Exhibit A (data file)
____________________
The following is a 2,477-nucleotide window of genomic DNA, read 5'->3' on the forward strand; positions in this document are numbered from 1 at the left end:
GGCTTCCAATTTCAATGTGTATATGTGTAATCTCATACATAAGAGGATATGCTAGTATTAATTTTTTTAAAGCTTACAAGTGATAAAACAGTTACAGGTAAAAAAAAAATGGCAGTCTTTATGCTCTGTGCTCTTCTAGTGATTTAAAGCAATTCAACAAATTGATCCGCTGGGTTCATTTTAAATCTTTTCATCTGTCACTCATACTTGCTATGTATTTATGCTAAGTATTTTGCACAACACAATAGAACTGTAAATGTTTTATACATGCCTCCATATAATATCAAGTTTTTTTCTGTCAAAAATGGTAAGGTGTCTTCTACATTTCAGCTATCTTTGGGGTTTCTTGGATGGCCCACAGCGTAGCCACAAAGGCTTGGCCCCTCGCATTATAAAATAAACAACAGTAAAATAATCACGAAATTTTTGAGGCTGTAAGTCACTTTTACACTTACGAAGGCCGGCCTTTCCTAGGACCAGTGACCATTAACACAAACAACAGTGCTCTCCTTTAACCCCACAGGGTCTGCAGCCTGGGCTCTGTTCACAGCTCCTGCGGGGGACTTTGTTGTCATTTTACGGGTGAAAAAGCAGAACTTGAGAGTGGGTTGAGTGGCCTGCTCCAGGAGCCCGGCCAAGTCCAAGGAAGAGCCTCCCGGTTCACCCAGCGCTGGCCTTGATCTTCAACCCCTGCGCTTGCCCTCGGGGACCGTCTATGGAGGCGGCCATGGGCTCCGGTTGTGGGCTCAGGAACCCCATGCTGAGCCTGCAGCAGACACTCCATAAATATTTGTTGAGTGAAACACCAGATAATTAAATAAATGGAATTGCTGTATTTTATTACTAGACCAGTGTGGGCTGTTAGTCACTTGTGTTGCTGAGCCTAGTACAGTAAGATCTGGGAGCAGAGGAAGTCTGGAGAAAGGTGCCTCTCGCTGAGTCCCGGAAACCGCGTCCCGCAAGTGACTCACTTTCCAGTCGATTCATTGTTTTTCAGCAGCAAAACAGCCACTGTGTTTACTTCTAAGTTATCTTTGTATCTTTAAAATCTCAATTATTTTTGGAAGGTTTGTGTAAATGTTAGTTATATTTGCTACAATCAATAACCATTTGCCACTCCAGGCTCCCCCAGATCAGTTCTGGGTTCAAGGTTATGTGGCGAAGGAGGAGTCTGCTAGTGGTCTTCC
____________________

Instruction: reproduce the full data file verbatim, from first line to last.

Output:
The following is a 2,477-nucleotide window of genomic DNA, read 5'->3' on the forward strand; positions in this document are numbered from 1 at the left end:
GGCTTCCAATTTCAATGTGTATATGTGTAATCTCATACATAAGAGGATATGCTAGTATTAATTTTTTTAAAGCTTACAAGTGATAAAACAGTTACAGGTAAAAAAAAAATGGCAGTCTTTATGCTCTGTGCTCTTCTAGTGATTTAAAGCAATTCAACAAATTGATCCGCTGGGTTCATTTTAAATCTTTTCATCTGTCACTCATACTTGCTATGTATTTATGCTAAGTATTTTGCACAACACAATAGAACTGTAAATGTTTTATACATGCCTCCATATAATATCAAGTTTTTTTCTGTCAAAAATGGTAAGGTGTCTTCTACATTTCAGCTATCTTTGGGGTTTCTTGGATGGCCCACAGCGTAGCCACAAAGGCTTGGCCCCTCGCATTATAAAATAAACAACAGTAAAATAATCACGAAATTTTTGAGGCTGTAAGTCACTTTTACACTTACGAAGGCCGGCCTTTCCTAGGACCAGTGACCATTAACACAAACAACAGTGCTCTCCTTTAACCCCACAGGGTCTGCAGCCTGGGCTCTGTTCACAGCTCCTGCGGGGGACTTTGTTGTCATTTTACGGGTGAAAAAGCAGAACTTGAGAGTGGGTTGAGTGGCCTGCTCCAGGAGCCCGGCCAAGTCCAAGGAAGAGCCTCCCGGTTCACCCAGCGCTGGCCTTGATCTTCAACCCCTGCGCTTGCCCTCGGGGACCGTCTATGGAGGCGGCCATGGGCTCCGGTTGTGGGCTCAGGAACCCCATGCTGAGCCTGCAGCAGACACTCCATAAATATTTGTTGAGTGAAACACCAGATAATTAAATAAATGGAATTGCTGTATTTTATTACTAGACCAGTGTGGGCTGTTAGTCACTTGTGTTGCTGAGCCTAGTACAGTAAGATCTGGGAGCAGAGGAAGTCTGGAGAAAGGTGCCTCTCGCTGAGTCCCGGAAACCGCGTCCCGCAAGTGACTCACTTTCCAGTCGATTCATTGTTTTTCAGCAGCAAAACAGCCACTGTGTTTACTTCTAAGTTATCTTTGTATCTTTAAAATCTCAATTATTTTTGGAAGGTTTGTGTAAATGTTAGTTATATTTGCTACAATCAATAACCATTTGCCACTCCAGGCTCCCCCAGATCAGTTCTGGGTTCAAGGTTATGTGGCGAAGGAGGAGTCTGCTAGTGGTCTTCC